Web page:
Labour super-sized Government spending to help get New Zealand through the pandemic. 

What’s perhaps less well understood is that the Government appears to have baked-in these emergency spending levels for the foreseeable future.

In 2017, Core Crown Spending was $76 billion. This year it is forecast to hit $128 billion, higher than each of the two previous years and a whopping 68 per cent more than in 2017.

Overall, that means Government spending has gone from 28 per cent of GDP in 2017 to 35 per cent this year.

The Government expects a deficit of more than $20 billion this year and doesn’t expect to get the books back in the black until 2025. Net core crown debt is now at $127 billion, 36 per cent of GDP, and is forecast to keep rising. 

Despite these eye-watering figures, in the upcoming Budget the Finance Minister is planning the biggest new operating allowance in NZ history – an additional $6 billion every year for the forecast period.

National’s concern is not only that such high levels of spending could add fuel to the inflationary fire, but also that the Government won’t have put in place the disciplines needed to get the value taxpayers rightly expect from this expenditure. 

We will be assessing the Budget according to whether it achieves the following priorities: relief for the squeezed middle, value for money and accountability for results.

  • Relief for the squeezed middle: Does the Budget deliver meaningful income relief for the squeezed middle who are not eligible for Government entitlements or assistance? Will it provide income relief to the likes of Ben, Jay Lara, Anna and Sarah?

  • Value for money and discipline in Government spending: Have Ministers taken steps to reduce waste in their departments and agencies? What reprioritisation has occurred to drive more bang for buck? What ineffective programmes have been stopped or changed? Just as Kiwis are having to juggle their household budgets to manage unexpected cost pressures, so too must the Government.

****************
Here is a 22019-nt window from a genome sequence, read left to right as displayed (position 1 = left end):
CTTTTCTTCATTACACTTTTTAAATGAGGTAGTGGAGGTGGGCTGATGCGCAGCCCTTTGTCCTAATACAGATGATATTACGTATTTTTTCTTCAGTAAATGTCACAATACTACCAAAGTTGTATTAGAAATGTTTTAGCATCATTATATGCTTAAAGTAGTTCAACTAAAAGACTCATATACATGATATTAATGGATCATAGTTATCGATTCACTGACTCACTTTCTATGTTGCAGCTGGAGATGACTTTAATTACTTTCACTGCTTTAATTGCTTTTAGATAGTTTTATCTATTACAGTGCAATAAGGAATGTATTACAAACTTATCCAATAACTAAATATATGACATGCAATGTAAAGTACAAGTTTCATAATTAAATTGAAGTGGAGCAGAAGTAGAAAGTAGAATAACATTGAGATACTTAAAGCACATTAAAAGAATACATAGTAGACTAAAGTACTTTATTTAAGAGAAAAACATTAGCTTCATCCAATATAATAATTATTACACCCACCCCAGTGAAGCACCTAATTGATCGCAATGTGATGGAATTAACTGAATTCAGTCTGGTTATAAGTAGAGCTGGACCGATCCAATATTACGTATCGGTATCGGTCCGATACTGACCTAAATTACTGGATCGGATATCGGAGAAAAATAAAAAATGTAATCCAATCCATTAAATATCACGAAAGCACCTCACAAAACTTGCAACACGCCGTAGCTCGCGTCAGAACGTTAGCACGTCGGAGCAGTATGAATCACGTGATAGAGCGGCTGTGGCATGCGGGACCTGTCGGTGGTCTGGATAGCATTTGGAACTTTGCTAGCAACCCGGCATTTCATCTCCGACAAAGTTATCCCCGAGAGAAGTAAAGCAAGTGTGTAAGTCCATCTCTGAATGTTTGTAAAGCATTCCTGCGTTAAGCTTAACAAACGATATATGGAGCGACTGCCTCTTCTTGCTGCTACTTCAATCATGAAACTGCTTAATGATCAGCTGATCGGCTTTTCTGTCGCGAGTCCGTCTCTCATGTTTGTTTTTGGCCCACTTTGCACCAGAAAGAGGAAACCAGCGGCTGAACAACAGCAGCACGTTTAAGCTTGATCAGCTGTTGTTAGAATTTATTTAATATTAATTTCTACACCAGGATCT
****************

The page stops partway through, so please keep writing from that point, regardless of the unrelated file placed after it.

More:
• Accountability and delivery: What are the extra public services and outcomes that will be achieved for any new spending and how will they be measured? Is there a credible plan for delivering them and clear accountability mechanisms for driving results? It will be particularly important to apply these questions to any large spending allocations proposed for restructuring the health system. 

Before I finish today, let me say a few words about climate change policy and the upcoming Budget.

National is fully committed to delivering on New Zealand’s 2050 and 2030 commitments to reduce emissions. 

While the Emissions Trading Scheme is already providing price incentives to encourage a shift away from carbon, National believes New Zealand will need to put in place additional emission-reduction policies in the coming years to help reach our targets in ways that make the most sense for our economy and that as far as possible protect the living standards of New Zealanders.

Just like with policies in every other area, emissions policies should be robustly analysed, include transparent measures for what they will achieve and be backed by credible, practical delivery plans.

We think it’s entirely possible that despite its good intentions, the Government that dreamed up KiwiBuild may propose emission-reduction policies that don’t meet these basic tests.

National will take a careful approach before committing to any specific new emission reduction initiatives the Government may announce in this Budget. 

That includes seeking to understand why one policy or set of policies has been chosen over another. If there are other policies that could deliver greater emission reductions for the same cost then decision-makers ought to clearly set out why they were rejected.

National will go into the next election with a detailed economic growth plan, a fully-costed fiscal plan and a tax and income plan that takes account of the economic conditions New Zealand confronts next year.

I hope today I have shown you the principles and drivers that will inform our policy development over the coming months.

We remain, as always, enormously optimistic about New Zealand, and the potential that is ours to grasp.

We look forward to working with the people in this room to drive the future prosperity and choices our country deserves.